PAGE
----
Myelodysplastic syndrome after autologous peripheral blood stem cell transplantation for multiple myeloma

D. Przepiorka, F. Buadi, B. McClune, G. Franz, W. Walsh, F. White

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19 Scopus citations


Long-term survivors after autologous peripheral blood stem cell transplantation (APBSCT) for lymphoma or Hodgkin's disease are known to have a high risk of developing myelodysplastic syndrome (MDS), but the risk of MDS is not clear for patients transplanted for myeloma. We reviewed the outcomes for 82 myeloma patients who underwent APBSCT at our center. The group included 47 men and 35 women of median age 56 years (range: 37-74 years). Median time from diagnosis to APBSCT was 8.2 months (range: 2.6-86.1 months). Before coming to transplantation, 28% had received oral melphalan (MEL), 98% received other chemotherapy and 34% received radiation. A single APBSCT was provided for 68, and 32% underwent APBSCT more than once. High-dose MEL alone was used as the preparative regimen for 83%, and the remainder received at least one APBSCT with a more intensive preparative regimen. Ten patients (12%) developed MDS. The 5-year cumulative incidence is 18% (95% confidence interval, 9-30%). There were no demographic factors associated with an increased risk of developing MDS. Median survival after the diagnosis of MDS was 18 months. There is a relatively high risk of MDS after APBSCT for myeloma, and optimal therapy has not been established for these patients.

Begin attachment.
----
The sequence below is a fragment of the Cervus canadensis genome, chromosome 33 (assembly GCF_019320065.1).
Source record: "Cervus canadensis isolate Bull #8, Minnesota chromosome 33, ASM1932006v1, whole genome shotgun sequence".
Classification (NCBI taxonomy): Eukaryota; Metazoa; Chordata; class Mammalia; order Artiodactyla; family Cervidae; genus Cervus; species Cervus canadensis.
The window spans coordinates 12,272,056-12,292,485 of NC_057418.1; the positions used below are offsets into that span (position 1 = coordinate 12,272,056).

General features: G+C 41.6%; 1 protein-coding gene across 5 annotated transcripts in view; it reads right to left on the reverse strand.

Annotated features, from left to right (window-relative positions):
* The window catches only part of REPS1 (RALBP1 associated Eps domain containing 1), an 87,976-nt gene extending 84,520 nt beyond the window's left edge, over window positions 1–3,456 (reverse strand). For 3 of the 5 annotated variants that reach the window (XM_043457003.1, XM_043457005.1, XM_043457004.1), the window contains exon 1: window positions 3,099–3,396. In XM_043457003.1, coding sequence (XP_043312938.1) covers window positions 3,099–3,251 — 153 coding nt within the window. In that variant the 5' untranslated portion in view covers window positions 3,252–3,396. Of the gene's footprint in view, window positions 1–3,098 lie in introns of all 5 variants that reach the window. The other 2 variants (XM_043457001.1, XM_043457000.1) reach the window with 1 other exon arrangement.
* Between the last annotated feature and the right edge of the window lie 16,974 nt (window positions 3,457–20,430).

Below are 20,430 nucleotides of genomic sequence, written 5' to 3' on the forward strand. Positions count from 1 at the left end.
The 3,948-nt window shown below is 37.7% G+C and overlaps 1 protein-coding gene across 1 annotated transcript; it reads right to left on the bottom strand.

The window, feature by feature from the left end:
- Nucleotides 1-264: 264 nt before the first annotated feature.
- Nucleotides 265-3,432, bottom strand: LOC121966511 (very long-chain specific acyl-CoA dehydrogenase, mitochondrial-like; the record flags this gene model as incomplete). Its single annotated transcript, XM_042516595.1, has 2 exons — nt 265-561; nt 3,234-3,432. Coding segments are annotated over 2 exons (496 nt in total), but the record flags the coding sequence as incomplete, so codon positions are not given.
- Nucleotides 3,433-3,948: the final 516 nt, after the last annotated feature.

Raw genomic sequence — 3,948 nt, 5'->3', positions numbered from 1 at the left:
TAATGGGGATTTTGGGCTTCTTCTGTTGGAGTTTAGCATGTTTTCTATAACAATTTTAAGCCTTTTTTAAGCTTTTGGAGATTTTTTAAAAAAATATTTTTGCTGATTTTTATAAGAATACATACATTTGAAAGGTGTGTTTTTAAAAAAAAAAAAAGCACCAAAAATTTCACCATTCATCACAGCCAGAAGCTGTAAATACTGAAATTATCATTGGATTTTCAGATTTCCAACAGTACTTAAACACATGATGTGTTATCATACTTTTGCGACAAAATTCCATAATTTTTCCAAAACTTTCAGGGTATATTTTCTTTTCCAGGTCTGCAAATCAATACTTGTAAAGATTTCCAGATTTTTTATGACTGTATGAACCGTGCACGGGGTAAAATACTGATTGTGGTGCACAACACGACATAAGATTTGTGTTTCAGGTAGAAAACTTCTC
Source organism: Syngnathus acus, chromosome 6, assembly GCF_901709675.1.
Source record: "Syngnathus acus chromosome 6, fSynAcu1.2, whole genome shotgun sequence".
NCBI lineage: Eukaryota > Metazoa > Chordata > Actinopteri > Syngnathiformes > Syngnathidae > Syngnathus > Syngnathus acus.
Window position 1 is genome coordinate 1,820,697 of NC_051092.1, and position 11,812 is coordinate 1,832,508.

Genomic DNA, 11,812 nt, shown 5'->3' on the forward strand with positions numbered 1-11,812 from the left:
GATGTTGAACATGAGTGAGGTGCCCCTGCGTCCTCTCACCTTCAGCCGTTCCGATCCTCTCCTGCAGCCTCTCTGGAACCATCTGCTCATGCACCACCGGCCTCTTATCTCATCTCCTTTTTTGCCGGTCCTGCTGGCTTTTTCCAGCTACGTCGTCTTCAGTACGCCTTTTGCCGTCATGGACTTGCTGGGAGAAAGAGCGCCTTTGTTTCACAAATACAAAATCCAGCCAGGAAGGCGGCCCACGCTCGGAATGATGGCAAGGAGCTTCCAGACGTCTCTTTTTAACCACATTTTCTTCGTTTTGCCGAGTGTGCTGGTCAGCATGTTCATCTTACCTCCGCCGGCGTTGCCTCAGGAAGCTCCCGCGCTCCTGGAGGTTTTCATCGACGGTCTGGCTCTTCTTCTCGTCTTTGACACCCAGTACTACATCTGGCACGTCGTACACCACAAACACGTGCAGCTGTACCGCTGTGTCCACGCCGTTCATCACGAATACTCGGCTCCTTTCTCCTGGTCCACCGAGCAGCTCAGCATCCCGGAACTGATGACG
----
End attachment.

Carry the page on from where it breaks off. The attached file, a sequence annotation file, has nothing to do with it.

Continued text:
Original languageEnglish (US)
Pages (from-to)759-764
Number of pages6
JournalBone marrow transplantation
Issue number8
StatePublished - Oct 2007

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The preparative regimen, use of maintenance therapy and additional treatment after transplantation were also not associated with the development of MDS in our cohort. However, given the heterogeneity of the population, the number of patients studied may have been too small to detect a significant factor. We did note that most of our patients with MDS fell below the median with regard to mobilization rate and CD34 cell dose, suggesting a pre-existing marrow abnormality. This hypothesis was supported by the rather short time from transplantation to diagnosis of MDS in our patients (median 31 months).


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